Body camera video: Florida girl forced into mental health service asks officer if he’s going to jail

Body camera video: Florida girl forced into mental health service asks officer if he's going to jail

A police officer who was transporting a Florida girl from Florida Mental health care was forced to go after an incident at school He is heard saying “cheerful” in body camera footage. He publicly questions why the girl is being taken.

Nadia King has been removed from school under the Baker Act, the law forcing authorities to prescribe a mental illness to someone who is considered a danger to themselves or others. A social worker who responded to the incident at Jacksonville’s Love Grove Elementary School said Nadia was “destroying school property” and “assaulting staff,” the sheriff’s report said.

However, video of the police body camera shows that a dual county sheriff’s deputy is kicking Nadia out of school on February 4. Nadia is asked by the officer, “Am I going to jail?”

“No, you’re not going to jail,” the officer says.

Police ask Nadia officer inside the car to see if she has some food. “No, I don’t have a snack. I wish I had.”

While in custody, deputies are also heard talking to Nadia about other officers.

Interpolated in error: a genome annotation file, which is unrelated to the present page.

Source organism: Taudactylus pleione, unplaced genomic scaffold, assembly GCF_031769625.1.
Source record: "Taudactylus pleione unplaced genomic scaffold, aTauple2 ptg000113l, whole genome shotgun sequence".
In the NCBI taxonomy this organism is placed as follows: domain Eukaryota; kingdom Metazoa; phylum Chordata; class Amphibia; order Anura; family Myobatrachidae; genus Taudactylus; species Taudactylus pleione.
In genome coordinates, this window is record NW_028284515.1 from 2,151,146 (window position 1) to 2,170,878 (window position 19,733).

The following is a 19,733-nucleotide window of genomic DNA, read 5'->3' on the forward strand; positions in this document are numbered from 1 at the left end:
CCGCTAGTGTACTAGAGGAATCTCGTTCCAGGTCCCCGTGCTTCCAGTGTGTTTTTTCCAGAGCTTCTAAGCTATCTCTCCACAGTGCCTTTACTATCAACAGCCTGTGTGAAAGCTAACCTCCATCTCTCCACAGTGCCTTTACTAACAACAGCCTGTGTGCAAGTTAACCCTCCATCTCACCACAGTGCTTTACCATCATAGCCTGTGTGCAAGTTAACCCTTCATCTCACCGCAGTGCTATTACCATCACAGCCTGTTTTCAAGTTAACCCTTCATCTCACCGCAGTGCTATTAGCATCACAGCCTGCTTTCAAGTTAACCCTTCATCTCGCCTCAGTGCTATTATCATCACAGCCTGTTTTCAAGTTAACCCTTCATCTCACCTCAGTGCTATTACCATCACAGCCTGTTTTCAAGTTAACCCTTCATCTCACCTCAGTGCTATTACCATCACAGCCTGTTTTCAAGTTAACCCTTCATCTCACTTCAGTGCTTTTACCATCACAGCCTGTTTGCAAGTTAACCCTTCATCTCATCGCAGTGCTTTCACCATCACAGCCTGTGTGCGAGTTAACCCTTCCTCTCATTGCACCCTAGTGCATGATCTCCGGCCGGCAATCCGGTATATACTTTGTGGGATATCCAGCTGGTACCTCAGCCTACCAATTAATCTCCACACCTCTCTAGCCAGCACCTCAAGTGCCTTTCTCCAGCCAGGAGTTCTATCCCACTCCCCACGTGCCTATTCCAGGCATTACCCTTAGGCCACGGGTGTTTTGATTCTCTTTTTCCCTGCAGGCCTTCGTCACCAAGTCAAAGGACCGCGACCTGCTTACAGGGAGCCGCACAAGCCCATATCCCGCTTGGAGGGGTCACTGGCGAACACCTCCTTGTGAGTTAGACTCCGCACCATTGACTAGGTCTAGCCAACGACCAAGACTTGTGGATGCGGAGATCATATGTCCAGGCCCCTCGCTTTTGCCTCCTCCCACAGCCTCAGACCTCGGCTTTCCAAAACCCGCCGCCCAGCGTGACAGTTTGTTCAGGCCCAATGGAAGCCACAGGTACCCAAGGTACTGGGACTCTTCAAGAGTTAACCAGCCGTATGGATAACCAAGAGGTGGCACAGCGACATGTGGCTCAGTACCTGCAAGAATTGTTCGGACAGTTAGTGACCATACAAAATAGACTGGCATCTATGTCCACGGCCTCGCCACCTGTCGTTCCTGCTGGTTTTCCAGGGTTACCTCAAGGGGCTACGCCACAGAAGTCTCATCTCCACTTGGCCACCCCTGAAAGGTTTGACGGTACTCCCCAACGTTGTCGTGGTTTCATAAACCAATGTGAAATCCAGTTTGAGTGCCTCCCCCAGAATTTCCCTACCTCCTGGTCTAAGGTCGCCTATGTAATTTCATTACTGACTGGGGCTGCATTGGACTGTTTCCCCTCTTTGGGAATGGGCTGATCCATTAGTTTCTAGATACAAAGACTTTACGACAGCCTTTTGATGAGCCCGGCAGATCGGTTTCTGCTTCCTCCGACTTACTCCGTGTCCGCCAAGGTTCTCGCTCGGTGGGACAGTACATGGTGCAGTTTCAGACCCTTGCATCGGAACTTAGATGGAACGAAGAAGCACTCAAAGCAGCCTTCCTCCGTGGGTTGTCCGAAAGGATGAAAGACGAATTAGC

“He was actually very pleasant. Right? Very pleasant,” the officer said.

“I think a lot more of it doesn’t know how to deal with it,” said another officer.

At one point it was Nadia with ADHD and mood disorder that she didn’t understand where she was going.

“Is this a field trip?” He asked.

“Well I call it a field trip, anything field trip away from school, right?” An officer responds.

Nadia was kept in a mental health area away from her mother for 48 hours. His mother, Martina Falk, broke the body camera while watching the video.

“I can’t comment,” he said.

Falk’s attorney, Rignell Reeves, said, “She’s mournful. She’s scared.

They argue that Nadia should never be taken to a mental health center.

“If you can’t deal with a 5-pound baby who is 50 years old, you shouldn’t study,” Reeves said.

Duval County Public Schools officials say student privacy laws prevent them from discussing the case in detail. They did not respond to the body camera video, but said in an earlier statement that the preliminary review showed that the school’s transfer “complies with the law, both in the best interest of this student and all other students in the school.”

The family is now planning to sue.

“He’s going on a field trip to hell that’s where he was going, and his life has changed forever,” Reeves says.

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